Employees and social media

Employers have good reasons to take an interest in their employees' use of social media inside and outside work, but doing this raises complex legal issues which must be navigated.

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The legal issues

Usually, employers will be liable for what their employees do on social media in connection with their employment; so if use is illegal, defamatory, bullying, discriminatory, breaches copyright or confidentiality or otherwise causes a legal problem, then the employer is on the hook.

Increasingly, employers want to examine and make use of information from employees personal social media usage to take employment decisions. This raises difficult issues of discrimination, privacy and data protection.

Allowing employees to store work-related information and contacts on non-employer databases like Facebook or Twitter makes it harder for employers to prevent misuse of client and contact information after employment ends. Consider prohibiting this.

Consider having a social media policy in place which outlines the rules so that everyone in your business knows how to tackle this area.

Managing employer liability for social media use

Control which employees can operate employer social media accounts. Train and guide employees about the sorts of media use that are legally problematic and warn of disciplinary action if rules are breached. You should also implement rules about using the employer’s name and work contact details on personal social media so it is clear when employees are acting in their personal capacity.

Recruitment and social media

Using social media searches in your recruitment processes, if not done correctly, can be discriminatory, breach data protection rules, infringe rights to privacy and most of all may be wholly unreliable. Only do this if you have proper processes in place. When an employer collects personal data about an applicant during a recruitment process, whether this is directly from the applicant on social media or from someone else such as a recruitment agency, it must provide the applicant with an information notice, also known as a 'privacy notice' or 'fair processing notice.' This notice must set out certain required information, including the purposes for which the data will be processed, the legal bases for processing and the period for which the data will be retained. The employer could provide the information notice on its website, and send a link or copy of the notice in correspondence to individual applicants.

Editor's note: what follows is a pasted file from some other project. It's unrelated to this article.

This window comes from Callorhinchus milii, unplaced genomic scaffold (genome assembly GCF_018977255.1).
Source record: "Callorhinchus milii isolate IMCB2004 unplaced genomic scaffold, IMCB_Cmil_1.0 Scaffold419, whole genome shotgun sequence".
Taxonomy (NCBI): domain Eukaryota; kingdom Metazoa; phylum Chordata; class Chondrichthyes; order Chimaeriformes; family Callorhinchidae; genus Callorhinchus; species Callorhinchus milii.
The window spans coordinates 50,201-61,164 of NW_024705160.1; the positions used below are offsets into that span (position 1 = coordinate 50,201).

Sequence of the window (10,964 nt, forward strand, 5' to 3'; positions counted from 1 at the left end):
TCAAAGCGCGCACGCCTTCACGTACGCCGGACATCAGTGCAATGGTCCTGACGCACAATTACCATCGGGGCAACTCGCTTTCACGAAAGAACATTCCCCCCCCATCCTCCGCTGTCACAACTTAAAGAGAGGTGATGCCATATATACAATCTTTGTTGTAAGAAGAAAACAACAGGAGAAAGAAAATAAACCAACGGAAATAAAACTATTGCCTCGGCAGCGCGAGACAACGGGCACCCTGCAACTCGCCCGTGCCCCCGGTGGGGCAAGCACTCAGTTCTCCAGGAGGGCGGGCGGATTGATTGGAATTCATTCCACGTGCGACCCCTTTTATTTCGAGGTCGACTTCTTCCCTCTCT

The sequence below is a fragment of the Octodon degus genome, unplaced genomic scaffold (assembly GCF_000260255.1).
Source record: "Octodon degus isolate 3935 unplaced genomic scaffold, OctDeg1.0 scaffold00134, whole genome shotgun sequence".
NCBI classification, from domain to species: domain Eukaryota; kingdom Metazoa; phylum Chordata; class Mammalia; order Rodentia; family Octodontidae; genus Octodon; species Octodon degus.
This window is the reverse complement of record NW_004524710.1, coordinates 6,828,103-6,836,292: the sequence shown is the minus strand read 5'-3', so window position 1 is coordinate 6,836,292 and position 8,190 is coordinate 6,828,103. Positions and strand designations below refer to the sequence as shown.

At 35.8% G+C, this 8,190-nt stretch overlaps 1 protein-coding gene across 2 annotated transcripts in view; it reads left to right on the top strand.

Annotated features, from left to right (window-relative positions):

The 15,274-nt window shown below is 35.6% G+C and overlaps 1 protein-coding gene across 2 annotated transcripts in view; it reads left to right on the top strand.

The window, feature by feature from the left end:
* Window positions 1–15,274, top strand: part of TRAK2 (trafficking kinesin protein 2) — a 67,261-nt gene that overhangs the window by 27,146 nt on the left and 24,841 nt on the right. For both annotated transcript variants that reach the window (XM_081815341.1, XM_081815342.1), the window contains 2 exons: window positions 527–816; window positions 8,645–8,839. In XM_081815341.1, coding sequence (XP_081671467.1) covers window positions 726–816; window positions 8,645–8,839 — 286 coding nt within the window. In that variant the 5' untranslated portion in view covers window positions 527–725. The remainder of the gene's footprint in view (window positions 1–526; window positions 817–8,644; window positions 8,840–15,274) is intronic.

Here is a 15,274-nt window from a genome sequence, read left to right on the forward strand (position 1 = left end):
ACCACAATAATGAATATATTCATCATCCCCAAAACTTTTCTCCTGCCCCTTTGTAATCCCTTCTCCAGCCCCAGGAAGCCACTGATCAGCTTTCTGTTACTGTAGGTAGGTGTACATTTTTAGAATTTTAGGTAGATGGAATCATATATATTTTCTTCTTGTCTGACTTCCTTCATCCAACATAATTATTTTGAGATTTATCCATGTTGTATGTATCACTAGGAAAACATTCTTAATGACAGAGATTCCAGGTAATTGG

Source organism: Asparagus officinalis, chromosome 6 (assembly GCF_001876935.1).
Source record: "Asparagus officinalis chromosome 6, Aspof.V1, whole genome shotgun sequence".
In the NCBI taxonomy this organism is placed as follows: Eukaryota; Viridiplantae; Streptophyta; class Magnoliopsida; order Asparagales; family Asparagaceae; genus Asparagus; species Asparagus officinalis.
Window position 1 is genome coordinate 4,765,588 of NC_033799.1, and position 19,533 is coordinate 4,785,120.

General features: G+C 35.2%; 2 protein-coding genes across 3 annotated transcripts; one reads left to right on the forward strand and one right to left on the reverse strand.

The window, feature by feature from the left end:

The UK data protection regulator considers that, to use social media searches in recruitment, you must comply with the data protection rules on pre-employment vetting. This means you should only do it to obtain specific necessary information where no alternative exists. You should tell the candidate early on of your intention to do this. The search should be done at a late stage for shortlisted or confirmed candidates, not as a general screening process. Furthermore, it should be done proportionately and using reliable sources and comply with data protection rules for the information gathered.

Employers should put in place policies setting out for how long recruitment data will be retained that is collected from social media. The policy should cover whether the employer uses information from a candidate's social media profiles to make a decision and their legal basis for collecting the information from the candidate's social media profile. It should also state that any data collected from the profiles will be deleted once the recruitment process has finished.

Disciplinary action and social media

Relying on social media to take action against staff can infringe the employee's human rights to privacy and freedom of expression and will only be allowed where reasonable, in serious cases. To do this, you must first warn employees about monitoring of their social media use (eg by having a social media policy) and the types of prohibited behavior warning that disciplinary action might be taken. Read our Quick Guide on Social media policy.

In principle, the UK courts accept that employers can discipline or dismiss employees for private social media use that is damaging to the employer, in appropriate cases. In extreme cases, private information on social media about an employee’s conduct outside work may justify disciplinary action but cases justifying this will be rare.

If in doubt, Ask a lawyer about any of these tricky areas. 

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